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Wikipedia defines the notion of a pure set as follows:

a hereditary set (or pure set) is a set whose elements are all hereditary sets.

Why does this definition make sense? It seems to be circular.

Also, wikipedia says:

The inductive definition of hereditary sets presupposes that set membership is well-founded (i.e., the axiom of regularity), otherwise the recurrence may not have a unique solution.

Why does the definition sometimes not have a unique solution? Is the problem the existence or the uniqueness? Can you give an example of a situation where the recursive definition from above does not have a unique solution in a setting where we don't assume regularity?

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    $\begingroup$ If there is a strange set with $A = \{A\}$, then is $A$ a pure set? To check whether it is, we need to check whether all its elements are pure sets... $\endgroup$ – GEdgar Nov 16 '16 at 16:06
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    $\begingroup$ It's as though you stopped reading after the first sentence the not-very-long page on Wikipedia. $\endgroup$ – Asaf Karagila Nov 16 '16 at 20:03
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The axiom of regularity implies that there is no infinite descending sequence of sets. That is, the recursion in the definition has a finite limit and is thus well-defined.

Without that axiom, you are into the realm of non-well founded set theory where sets can be elements of themselves (which would form an infinite loop in the recursive definition of hereditary sets).

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  • $\begingroup$ Wow! That is mind boggling. $\endgroup$ – TeeJ Lockwood Nov 16 '16 at 16:13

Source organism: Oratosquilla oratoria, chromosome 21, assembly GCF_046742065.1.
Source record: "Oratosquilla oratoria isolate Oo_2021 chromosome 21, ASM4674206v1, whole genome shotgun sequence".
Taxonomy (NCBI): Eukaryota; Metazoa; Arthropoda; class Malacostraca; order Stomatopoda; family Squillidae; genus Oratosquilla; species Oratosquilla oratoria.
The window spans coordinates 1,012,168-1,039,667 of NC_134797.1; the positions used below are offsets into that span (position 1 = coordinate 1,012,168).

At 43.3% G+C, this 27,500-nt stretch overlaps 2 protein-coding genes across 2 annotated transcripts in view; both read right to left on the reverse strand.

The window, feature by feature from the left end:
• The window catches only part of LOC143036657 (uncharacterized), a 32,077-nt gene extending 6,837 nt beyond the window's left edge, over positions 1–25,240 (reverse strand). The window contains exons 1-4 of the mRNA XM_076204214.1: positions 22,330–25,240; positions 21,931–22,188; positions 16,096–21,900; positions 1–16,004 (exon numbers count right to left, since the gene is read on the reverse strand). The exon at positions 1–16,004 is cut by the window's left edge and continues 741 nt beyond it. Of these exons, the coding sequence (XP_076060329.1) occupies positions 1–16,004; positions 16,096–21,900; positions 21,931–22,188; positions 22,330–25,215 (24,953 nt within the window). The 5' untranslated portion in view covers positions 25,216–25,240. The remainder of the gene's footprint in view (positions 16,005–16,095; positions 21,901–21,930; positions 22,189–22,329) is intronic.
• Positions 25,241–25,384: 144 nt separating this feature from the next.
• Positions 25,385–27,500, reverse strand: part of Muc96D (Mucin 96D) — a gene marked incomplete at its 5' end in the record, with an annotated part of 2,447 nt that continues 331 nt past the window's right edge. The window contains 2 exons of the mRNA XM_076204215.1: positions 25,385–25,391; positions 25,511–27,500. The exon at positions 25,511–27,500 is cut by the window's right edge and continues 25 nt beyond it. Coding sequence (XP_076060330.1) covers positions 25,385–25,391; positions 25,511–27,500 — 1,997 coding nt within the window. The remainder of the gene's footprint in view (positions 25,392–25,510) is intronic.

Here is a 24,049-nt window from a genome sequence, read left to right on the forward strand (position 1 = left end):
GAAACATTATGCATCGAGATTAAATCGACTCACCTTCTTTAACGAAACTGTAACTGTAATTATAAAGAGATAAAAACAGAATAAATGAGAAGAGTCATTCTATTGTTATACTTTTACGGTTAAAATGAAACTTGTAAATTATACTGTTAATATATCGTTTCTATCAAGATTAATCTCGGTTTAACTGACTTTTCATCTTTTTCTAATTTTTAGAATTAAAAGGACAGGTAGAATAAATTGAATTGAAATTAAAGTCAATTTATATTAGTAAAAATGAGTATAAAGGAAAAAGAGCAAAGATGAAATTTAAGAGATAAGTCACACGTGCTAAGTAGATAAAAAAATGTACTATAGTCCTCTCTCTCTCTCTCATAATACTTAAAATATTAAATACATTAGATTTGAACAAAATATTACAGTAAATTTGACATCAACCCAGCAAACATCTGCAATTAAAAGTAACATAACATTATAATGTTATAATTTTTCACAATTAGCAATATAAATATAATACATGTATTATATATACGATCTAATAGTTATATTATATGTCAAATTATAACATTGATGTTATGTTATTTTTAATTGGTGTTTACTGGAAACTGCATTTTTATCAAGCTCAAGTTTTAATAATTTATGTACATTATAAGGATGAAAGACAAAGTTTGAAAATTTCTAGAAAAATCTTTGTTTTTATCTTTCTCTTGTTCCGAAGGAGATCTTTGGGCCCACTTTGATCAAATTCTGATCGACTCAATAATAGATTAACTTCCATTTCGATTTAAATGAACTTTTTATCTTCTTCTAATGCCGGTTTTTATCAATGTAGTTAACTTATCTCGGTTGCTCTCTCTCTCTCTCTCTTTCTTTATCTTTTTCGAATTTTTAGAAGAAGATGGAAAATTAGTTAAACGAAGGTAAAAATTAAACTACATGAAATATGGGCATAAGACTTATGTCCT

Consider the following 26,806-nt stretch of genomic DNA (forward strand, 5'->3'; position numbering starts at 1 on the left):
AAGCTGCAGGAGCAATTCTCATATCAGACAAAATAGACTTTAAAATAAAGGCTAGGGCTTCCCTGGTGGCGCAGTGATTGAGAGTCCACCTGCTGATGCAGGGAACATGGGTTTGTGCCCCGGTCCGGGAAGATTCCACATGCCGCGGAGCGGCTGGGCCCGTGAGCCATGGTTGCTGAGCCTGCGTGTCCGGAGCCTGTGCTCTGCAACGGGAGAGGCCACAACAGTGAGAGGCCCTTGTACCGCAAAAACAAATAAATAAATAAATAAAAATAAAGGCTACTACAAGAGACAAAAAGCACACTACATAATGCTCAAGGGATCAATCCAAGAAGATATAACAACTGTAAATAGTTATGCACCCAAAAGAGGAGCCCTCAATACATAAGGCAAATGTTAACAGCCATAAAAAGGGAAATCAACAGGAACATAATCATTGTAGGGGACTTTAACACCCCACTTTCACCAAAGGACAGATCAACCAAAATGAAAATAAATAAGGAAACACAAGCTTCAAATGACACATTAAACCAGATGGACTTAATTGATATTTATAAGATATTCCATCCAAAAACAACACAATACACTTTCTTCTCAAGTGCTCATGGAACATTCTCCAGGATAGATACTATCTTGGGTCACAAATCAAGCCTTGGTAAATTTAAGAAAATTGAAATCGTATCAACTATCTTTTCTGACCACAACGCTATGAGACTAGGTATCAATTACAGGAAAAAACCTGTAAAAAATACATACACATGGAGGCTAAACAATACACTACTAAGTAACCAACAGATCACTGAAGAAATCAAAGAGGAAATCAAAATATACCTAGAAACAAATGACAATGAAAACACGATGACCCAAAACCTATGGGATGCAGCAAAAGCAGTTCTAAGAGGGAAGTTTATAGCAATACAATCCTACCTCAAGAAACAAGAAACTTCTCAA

• $\begingroup$ @Alexis: What I find hard to understand from the definition of "pure set" given by wikipedia, is that the recursion seems not to involve a sort of "ordering". So in the realm of natural numbers, we have a base case and a recursion step for the other cases, and in this, one can refer to instances of the definition previously (for smaller numbers) derived. Maybe it's more enlightening to think of the definition as 1. $\varnothing$ is pure. 2. A nonempty set X is pure iff all elements of X are pure. $\endgroup$ – user384011 Nov 16 '16 at 16:19
  • $\begingroup$ @rere The set inclusion ordering is the implicit ordering. Without well-foundedness, this ordering stops making sense and recursion no longer works as expected. I like your definition building from the ground up. It's easier to understand what the sets look like. $\endgroup$ – Alexis Olson Nov 16 '16 at 16:30
  • $\begingroup$ @AlexisOlson: In which sense is set inclusion the implicit ordering here? I meant with ordering this: If one wants to define by recursion a predicate P on a class C of objects, the recursive definition has the following form: P(b) is … where b is the base case, i.e. the least element of the considered ordering <. 2. For every x define P(x) is … where we use only objects < x in this definition. In what sense can the definition of "pure set" be written in such a form using the inclusion ordering? $\endgroup$ – user384011 Nov 16 '16 at 17:09
  • $\begingroup$ @rere: $0$ (the empty set) vacuously satisfies the definition, since it has no elements; there’s your base case, if you really feel a need to specify it explicitly. In a great many constructions by recursion and proofs by induction it is not necessary to specify an explicit base, because the recursion (induction, resp.) hypothesis is vacuously satisfied (true, resp.) at the initial step. $\endgroup$ – Brian M. Scott Nov 16 '16 at 17:56

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